The snow remaining on Disappointment Cleaver continues to melt and snow bridges on the upper mountain continue to sag and slowly collapse into the bigger crevasses up high. Generally, though, the route remains in typical mid-July condition.
|Another busy July morning above Disappointment Cleaver|
The major changes to the route have occurred on The Cleaver and above. On the lower half of The Cleaver, climbers can expect to travel on rock. Halfway up, two options exist. Climbers can either stay on the spine (ridge crest), or travel a little climber's left onto the shoulder. The shoulder is a mix of snow and rock, while the spine is all rock. Climbers will find wands on both paths up the cleaver.
|The route above Ingraham Flatts (Green), the spine of the cleaver (Red), and the shoulder of the cleaver (Blue)|
Above The Cleaver, the route heads through a heavily crevassed section of glacier. At 12,800' a hand line has been placed along a steeper section of the route. While it may not be of much use on the ascent, the hand line may provide greater security for teams descending this section.
|The hand line at 12,800 feet|
At 13,000 feet climbers will encounter a large crevasse bridged by two different ladders. The ladder to climber's left has been in place for a couple weeks. It is anchored with pickets and has a hand line to aid in crossing it.
To climber's right, a new ladder was placed by guides recently. This ladder is oriented vertically and climbs the steep uphill wall of the crevasse. The vertical ladder has a hand line near the top to aid in negotiating the top of the crevasse wall. The hand line extends to the right above the ladder for 30 feet and is anchored with a few pickets. This line allows climbing teams to perform running belays to protect a fall while traveling up or down this ladder.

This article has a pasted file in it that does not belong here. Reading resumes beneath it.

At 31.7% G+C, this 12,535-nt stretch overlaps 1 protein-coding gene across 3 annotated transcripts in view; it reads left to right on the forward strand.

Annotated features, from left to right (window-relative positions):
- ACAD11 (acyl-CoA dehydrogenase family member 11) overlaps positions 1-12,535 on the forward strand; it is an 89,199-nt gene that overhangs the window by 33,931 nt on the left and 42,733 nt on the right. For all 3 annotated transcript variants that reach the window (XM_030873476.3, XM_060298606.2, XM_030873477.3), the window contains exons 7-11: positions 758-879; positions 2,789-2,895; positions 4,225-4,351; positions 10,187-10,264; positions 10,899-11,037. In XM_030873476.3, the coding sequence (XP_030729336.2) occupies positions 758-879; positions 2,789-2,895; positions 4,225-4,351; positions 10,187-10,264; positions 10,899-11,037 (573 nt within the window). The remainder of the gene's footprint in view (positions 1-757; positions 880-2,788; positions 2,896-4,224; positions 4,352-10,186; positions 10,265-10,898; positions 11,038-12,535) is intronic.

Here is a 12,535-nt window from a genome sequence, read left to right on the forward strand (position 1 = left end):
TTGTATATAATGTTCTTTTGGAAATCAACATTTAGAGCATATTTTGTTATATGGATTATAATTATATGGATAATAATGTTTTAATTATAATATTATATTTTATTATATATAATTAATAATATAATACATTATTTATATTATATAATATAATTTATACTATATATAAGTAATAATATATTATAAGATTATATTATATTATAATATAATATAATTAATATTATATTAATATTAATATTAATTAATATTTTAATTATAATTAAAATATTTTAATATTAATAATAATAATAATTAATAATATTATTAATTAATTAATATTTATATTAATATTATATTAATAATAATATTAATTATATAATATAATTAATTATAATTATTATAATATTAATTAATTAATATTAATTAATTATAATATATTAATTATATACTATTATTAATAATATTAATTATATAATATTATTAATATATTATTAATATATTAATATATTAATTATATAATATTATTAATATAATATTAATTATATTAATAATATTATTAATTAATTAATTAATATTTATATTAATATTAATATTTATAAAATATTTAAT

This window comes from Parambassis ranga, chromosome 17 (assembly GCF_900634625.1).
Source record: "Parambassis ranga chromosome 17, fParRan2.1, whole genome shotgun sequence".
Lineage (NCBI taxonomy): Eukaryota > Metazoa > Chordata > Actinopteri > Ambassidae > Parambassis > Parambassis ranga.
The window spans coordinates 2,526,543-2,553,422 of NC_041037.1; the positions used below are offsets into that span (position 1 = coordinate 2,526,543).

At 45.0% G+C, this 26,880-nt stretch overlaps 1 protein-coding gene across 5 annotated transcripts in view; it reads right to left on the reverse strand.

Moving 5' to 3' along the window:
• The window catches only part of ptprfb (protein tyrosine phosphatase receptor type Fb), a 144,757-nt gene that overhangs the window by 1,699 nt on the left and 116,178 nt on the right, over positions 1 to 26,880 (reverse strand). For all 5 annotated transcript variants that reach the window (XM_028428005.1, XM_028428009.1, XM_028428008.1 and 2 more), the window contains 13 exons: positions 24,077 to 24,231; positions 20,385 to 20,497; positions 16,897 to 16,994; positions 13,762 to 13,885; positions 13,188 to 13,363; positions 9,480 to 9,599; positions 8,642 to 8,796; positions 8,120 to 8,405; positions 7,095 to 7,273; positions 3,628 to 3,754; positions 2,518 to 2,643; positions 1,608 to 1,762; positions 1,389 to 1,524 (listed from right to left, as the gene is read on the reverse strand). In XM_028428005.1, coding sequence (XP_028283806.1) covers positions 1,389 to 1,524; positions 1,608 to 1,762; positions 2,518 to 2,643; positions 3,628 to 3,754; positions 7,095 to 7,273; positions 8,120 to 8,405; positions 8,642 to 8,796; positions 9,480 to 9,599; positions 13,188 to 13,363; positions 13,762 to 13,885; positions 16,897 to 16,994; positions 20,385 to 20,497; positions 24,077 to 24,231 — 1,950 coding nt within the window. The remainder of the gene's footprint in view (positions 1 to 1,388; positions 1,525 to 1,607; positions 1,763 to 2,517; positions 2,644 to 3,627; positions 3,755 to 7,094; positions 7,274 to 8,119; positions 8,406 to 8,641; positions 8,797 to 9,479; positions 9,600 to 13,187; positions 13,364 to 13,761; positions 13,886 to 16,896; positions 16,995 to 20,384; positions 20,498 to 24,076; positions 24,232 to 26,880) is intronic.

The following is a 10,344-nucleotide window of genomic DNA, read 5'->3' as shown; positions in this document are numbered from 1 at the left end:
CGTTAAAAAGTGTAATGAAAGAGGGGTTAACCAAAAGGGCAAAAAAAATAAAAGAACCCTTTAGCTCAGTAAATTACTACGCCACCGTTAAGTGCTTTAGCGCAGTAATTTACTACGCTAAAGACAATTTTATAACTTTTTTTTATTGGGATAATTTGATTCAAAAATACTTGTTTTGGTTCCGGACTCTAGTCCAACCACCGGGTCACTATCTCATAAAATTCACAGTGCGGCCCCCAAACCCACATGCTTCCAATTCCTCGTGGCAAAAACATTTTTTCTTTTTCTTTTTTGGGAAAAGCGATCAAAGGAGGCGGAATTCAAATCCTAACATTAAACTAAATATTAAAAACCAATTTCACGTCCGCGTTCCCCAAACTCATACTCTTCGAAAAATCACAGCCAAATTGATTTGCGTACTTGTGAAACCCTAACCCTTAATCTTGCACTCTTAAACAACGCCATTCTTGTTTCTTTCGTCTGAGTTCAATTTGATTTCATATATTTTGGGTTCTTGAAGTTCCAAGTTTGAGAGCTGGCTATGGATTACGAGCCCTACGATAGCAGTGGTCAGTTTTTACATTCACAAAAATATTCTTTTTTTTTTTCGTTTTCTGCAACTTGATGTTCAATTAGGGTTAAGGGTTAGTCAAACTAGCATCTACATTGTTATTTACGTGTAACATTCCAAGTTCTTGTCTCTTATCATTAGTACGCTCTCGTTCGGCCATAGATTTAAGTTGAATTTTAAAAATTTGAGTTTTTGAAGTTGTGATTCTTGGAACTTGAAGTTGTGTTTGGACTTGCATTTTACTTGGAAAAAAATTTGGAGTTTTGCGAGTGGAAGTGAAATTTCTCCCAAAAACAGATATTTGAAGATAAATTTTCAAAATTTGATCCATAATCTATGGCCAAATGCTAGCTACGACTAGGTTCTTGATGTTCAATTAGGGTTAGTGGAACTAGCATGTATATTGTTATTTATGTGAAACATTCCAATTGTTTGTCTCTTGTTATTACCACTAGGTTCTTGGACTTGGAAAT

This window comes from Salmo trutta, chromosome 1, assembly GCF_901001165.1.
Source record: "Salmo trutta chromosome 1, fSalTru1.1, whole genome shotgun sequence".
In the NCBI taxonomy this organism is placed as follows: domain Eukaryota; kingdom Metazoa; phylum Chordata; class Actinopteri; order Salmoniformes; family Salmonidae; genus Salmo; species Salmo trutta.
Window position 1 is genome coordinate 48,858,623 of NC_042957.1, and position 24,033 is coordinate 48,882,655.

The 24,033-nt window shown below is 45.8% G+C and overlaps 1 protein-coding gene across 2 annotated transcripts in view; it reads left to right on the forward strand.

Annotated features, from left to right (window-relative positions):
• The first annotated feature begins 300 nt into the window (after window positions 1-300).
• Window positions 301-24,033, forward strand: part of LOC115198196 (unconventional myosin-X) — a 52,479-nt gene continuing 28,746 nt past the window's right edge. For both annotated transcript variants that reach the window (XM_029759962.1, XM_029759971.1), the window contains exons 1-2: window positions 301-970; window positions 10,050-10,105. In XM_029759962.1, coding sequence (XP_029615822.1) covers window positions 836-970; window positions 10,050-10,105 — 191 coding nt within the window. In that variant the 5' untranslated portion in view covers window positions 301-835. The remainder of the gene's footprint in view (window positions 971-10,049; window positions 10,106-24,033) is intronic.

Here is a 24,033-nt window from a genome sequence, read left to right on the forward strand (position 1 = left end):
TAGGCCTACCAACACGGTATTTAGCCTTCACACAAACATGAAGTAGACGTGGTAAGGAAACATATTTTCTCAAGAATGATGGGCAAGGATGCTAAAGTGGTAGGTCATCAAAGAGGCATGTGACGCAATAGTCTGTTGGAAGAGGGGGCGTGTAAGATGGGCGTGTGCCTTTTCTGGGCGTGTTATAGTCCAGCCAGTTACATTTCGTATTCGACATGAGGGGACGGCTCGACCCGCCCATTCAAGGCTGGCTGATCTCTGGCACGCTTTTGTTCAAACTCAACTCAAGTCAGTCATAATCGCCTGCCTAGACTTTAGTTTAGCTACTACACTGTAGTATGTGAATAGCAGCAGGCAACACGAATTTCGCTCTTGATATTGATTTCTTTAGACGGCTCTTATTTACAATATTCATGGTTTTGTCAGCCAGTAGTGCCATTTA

|The ladder to climber's right at 13,000 feet.|
Both ladders are viable options for negotiating this crevasse. Naturally, climbers stack up at these ladder crossings because they take extra time to negotiate. Always check the stability of ladders on the upper mountain and use the anchors for a belay, or running belay if your team wants to up your level of security. Ladders can add fall potential and consequence to crevasse crossings, so they should be negotiated carefully.
|The DC route on 7/16/2019|
Above 13,000 feet the route continues up before traversing to the Emmons shoulder. At 13,700 feet, the route traverses back to the south before continuing up to the crater rim.
|Snow showers at Camp Muir Monday morning 7/15|
Showery weather will continue this week. Winds ramp up on Wednesday to 40-55 mph on the summit as a large low pressure system moves closer to Mt. Rainier from the NW. Winds will continue to be severe on the upper mountain Thursday as the low stalls out north of Mt. Rainier before exiting the area Friday night. Expect wet, windy conditions with little visibility on the mountain through Friday. Sunny and warm weather is forecast for Saturday and Sunday. Check the Mt. Rainier Recreational Forecast for updates.